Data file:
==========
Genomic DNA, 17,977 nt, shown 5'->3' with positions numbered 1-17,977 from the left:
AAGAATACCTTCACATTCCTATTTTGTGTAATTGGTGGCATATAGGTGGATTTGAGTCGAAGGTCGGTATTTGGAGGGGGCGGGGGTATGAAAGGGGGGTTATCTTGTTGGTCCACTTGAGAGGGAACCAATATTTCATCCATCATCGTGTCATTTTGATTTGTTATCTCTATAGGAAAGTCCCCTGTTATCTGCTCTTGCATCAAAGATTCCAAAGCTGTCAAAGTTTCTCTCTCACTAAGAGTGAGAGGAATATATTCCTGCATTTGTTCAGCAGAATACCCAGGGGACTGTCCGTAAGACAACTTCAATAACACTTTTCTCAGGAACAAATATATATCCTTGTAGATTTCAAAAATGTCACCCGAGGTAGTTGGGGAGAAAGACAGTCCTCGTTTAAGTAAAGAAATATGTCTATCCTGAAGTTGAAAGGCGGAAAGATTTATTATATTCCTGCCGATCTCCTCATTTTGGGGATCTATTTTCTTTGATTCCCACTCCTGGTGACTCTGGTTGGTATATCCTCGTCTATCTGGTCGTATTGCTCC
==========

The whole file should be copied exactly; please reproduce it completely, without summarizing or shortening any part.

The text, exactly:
Genomic DNA, 17,977 nt, shown 5'->3' with positions numbered 1-17,977 from the left:
AAGAATACCTTCACATTCCTATTTTGTGTAATTGGTGGCATATAGGTGGATTTGAGTCGAAGGTCGGTATTTGGAGGGGGCGGGGGTATGAAAGGGGGGTTATCTTGTTGGTCCACTTGAGAGGGAACCAATATTTCATCCATCATCGTGTCATTTTGATTTGTTATCTCTATAGGAAAGTCCCCTGTTATCTGCTCTTGCATCAAAGATTCCAAAGCTGTCAAAGTTTCTCTCTCACTAAGAGTGAGAGGAATATATTCCTGCATTTGTTCAGCAGAATACCCAGGGGACTGTCCGTAAGACAACTTCAATAACACTTTTCTCAGGAACAAATATATATCCTTGTAGATTTCAAAAATGTCACCCGAGGTAGTTGGGGAGAAAGACAGTCCTCGTTTAAGTAAAGAAATATGTCTATCCTGAAGTTGAAAGGCGGAAAGATTTATTATATTCCTGCCGATCTCCTCATTTTGGGGATCTATTTTCTTTGATTCCCACTCCTGGTGACTCTGGTTGGTATATCCTCGTCTATCTGGTCGTATTGCTCC